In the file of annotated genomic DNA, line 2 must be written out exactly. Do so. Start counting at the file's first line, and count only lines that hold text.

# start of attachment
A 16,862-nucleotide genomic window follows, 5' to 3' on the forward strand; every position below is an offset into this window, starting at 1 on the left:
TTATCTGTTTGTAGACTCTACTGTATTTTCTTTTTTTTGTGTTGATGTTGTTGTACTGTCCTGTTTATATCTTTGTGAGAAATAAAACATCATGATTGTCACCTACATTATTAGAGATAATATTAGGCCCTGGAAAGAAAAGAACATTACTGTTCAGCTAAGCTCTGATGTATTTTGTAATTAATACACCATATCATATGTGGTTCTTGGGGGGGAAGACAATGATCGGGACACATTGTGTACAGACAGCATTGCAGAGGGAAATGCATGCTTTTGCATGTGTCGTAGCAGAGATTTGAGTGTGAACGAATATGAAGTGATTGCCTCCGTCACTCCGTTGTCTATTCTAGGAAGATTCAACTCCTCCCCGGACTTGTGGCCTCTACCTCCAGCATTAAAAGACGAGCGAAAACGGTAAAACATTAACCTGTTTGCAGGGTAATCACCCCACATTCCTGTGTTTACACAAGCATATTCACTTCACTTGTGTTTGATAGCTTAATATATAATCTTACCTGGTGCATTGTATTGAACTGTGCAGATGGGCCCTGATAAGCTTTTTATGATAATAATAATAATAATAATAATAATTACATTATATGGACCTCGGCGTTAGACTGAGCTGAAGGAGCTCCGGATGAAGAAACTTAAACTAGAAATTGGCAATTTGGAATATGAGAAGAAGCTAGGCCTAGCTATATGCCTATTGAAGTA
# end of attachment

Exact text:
TTATCTGTTTGTAGACTCTACTGTATTTTCTTTTTTTTGTGTTGATGTTGTTGTACTGTCCTGTTTATATCTTTGTGAGAAATAAAACATCATGATTGTCACCTACATTATTAGAGATAATATTAGGCCCTGGAAAGAAAAGAACATTACTGTTCAGCTAAGCTCTGATGTATTTTGTAATTAATACACCATATCATATGTGGTTCTTGGGGGGGAAGACAATGATCGGGACACATTGTGTACAGACAGCATTGCAGAGGGAAATGCATGCTTTTGCATGTGTCGTAGCAGAGATTTGAGTGTGAACGAATATGAAGTGATTGCCTCCGTCACTCCGTTGTCTATTCTAGGAAGATTCAACTCCTCCCCGGACTTGTGGCCTCTACCTCCAGCATTAAAAGACGAGCGAAAACGGTAAAACATTAACCTGTTTGCAGGGTAATCACCCCACATTCCTGTGTTTACACAAGCATATTCACTTCACTTGTGTTTGATAGCTTAATATATAATCTTACCTGGTGCATTGTATTGAACTGTGCAGATGGGCCCTGATAAGCTTTTTATGATAATAATAATAATAATAATAATAATTACATTATATGGACCTCGGCGTTAGACTGAGCTGAAGGAGCTCCGGATGAAGAAACTTAAACTAGAAATTGGCAATTTGGAATATGAGAAGAAGCTAGGCCTAGCTATATGCCTATTGAAGTA